The Veterinary Support Team
Maggie Shilcock

To buy

Vet Support Team

What a pity this book was not written before I became a practice manager! …an easy-to-read style, a must for practice libraries and for those considering joining a veterinary practice.
Penny Bredemear VN Times
This book is a starting point for providing the veterinary support team with the training tools that they need. …for new entrants into and the progressing members of the veterinary support team.
Christine Ann Merle DVM MB Editorial@penguin.doody.com

Veterinary support staff come in many guises – nurses, receptionists, administrators and office staff. The unsung heroes and heroines of the veterinary world, they carry out a variety of tasks, ranging from client care, reception work, office administration and IT, to nursing, dispensing and book-keeping. They move from role to role – diplomat, politician, debt collector, social worker and counsellor – and the skill, experience and knowledge they have is at the service of clients and the veterinary team in the surgery.
The part support staff play in client and pet care is of vital importance. Maggie Shilcock’s book covers the variety of roles they carry out, and the background information they need, ranging through sales and marketing, basic finance, veterinary ethics and the law, as well as clinical skills needed by non-nursing staff. Individuals working as a team are the key to success, and Maggie explains how individuals form a team, while short remarks by working support staff provide a running commentary at the end of each chapter.
This is the first book dedicated to the training needs of support staff. It is a useful, comprehensive and practical tool for training new recruits. It is ideal too for managers and vets delivering staff training and development programmes, who want their practice support team to achieve its full potential. The book also provides a valuable insight for those considering a career in veterinary practice at a time when skills and commitment of support staff are becoming ever more important.

The author

Maggie Shilcock is a past-president of the Veterinary Practice Management Association and has edited its journal Veterinary Practice Management Today. A zoology graduate with postgraduate qualifications in information science and management, she has worked in veterinary practices for the last twelve years, and provides courses on staff and management training.
She has written the Pocket Practice Guide for Interviewing and Recruiting Veterinary Staff (Threshold Press 2003) and published Veterinary Practice Management – A practical guide with Georgina Stutchfield.

Audience

  • Veterinary practice managers and senior support staff
  • Practice principals and senior partners, HR managers in veterinary enterprises
  • Experienced vets with an interest in CPD and management issues

£15.95 (paperback) 216 x 138 mm 128 pp ISBN 978-1-903152-06-5

Contents

1 Support staff – who are they and what do they do?

Who are they? – What experience do you need? – What age should you be? – What about formal education? – Equality of the sexes – How should you look? – Being a team member – Jack and Jill of all trades, master and mistress of all – What do the clients think support staff do? – What do support staff really do? – Summary – What support staff say

2 Support staff and the practice image

The importance of client care – What is a quality service? – What does the client want? – What is the role of support staff in client care? – First impressions count – Last impressions – What support staff say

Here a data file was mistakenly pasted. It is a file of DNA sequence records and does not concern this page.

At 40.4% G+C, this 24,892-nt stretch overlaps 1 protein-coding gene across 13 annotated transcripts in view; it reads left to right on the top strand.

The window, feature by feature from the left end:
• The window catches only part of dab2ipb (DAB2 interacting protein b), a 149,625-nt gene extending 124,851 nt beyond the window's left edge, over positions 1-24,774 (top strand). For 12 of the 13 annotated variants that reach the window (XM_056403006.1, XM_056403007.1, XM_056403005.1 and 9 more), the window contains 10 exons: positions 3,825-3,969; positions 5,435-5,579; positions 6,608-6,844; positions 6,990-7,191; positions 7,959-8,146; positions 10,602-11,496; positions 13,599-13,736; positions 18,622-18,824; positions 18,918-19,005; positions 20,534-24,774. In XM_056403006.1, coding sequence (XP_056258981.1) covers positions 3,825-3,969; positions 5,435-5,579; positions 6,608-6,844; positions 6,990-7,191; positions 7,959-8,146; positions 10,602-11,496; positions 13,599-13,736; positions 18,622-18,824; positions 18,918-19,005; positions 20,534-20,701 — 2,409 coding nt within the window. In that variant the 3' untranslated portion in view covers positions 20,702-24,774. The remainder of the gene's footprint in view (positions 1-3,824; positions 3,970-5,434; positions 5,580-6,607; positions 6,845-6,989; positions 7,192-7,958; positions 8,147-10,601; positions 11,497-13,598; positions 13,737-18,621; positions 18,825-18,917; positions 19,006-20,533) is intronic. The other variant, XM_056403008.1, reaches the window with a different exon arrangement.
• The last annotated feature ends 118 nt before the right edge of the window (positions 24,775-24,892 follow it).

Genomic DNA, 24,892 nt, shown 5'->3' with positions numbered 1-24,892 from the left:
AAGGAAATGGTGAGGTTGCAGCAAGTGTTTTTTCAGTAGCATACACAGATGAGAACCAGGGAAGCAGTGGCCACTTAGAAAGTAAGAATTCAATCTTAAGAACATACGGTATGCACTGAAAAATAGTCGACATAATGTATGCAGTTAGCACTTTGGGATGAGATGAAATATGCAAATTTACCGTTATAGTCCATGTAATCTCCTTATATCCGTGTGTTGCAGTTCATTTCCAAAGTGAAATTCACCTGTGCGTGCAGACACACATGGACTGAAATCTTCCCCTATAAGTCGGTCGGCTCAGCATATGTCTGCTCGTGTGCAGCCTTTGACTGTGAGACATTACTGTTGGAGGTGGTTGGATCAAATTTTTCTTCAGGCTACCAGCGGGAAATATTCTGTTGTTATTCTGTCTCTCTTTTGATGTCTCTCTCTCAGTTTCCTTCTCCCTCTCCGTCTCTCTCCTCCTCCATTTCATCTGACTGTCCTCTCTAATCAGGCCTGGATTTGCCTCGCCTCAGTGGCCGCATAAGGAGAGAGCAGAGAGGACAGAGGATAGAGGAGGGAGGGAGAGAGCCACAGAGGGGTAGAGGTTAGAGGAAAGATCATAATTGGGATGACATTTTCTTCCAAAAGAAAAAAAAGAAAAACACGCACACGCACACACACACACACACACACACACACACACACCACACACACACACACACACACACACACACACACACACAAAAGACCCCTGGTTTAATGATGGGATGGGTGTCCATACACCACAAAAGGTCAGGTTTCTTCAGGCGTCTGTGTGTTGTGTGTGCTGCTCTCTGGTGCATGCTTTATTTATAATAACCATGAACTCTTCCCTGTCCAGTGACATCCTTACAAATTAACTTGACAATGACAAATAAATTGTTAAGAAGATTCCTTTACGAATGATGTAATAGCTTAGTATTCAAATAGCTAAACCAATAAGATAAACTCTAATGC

3 Support staff and client care skills

Telephone skills – How the receptionist looks, sounds and behaves – Sensitive situations – Booking appointments and operations – Listening – Providing information – Sales and marketing – Being a team member – What prevents good client care – What support staff say

4 Assertiveness and dealing with difficult clients

Assertiveness techniques – Dealing with difficult clients – Staff attitudes to difficult clients – What support staff say

5 Support staff and money

Taking the money – Spending the money – Stock control – Paying the money – Managing the money – What support staff say

6 Support staff and the office

The mail – Filing – Practice forms – Stationery – Secretarial services – Office equipment – Computers – The hardware and mechanics – Health and safety – What support staff say

7 How support staff contribute to sales and marketing

What is selling – The role of support staff in selling – What is marketing? – The role of support staff in marketing – What support staff say

8 Support staff and the law

Statutory requirements – Ethical requirements – Ministry of Fisheries and Food (MAFF) – Employment legislation – Health and Safety at Work Act – Waste management and duty of care – Pharmacy regulations – Welfare organisations – The selling of goods – What support staff say

9 Support staff and the clinical role

Pet care advice – Animal biology – Veterinary terminology – Veterinary assistance – Veterinary hygiene – What support staff say

10 Teamwork – Understanding other roles

Understanding the practice aims and objectives – Understanding your own role – Understanding the veterinary surgeon’s role – Understanding other support staff roles – Teamwork and communication – Communication – What support staff say

11 Surviving in veterinary practice

Contract of employment – Job description – Practice aims and objectives – The practice manual – Practice newsletters and information – The social side – The mentor – What support staff say

12 Support staff – the future

Changes in practice – Practice organisation – Practice specialisation – Client expectations – The internet – Competition – Training – The privilege to dispense – The future – What support staff say

The last word from the support staff

Glossary
Index
Useful addresses
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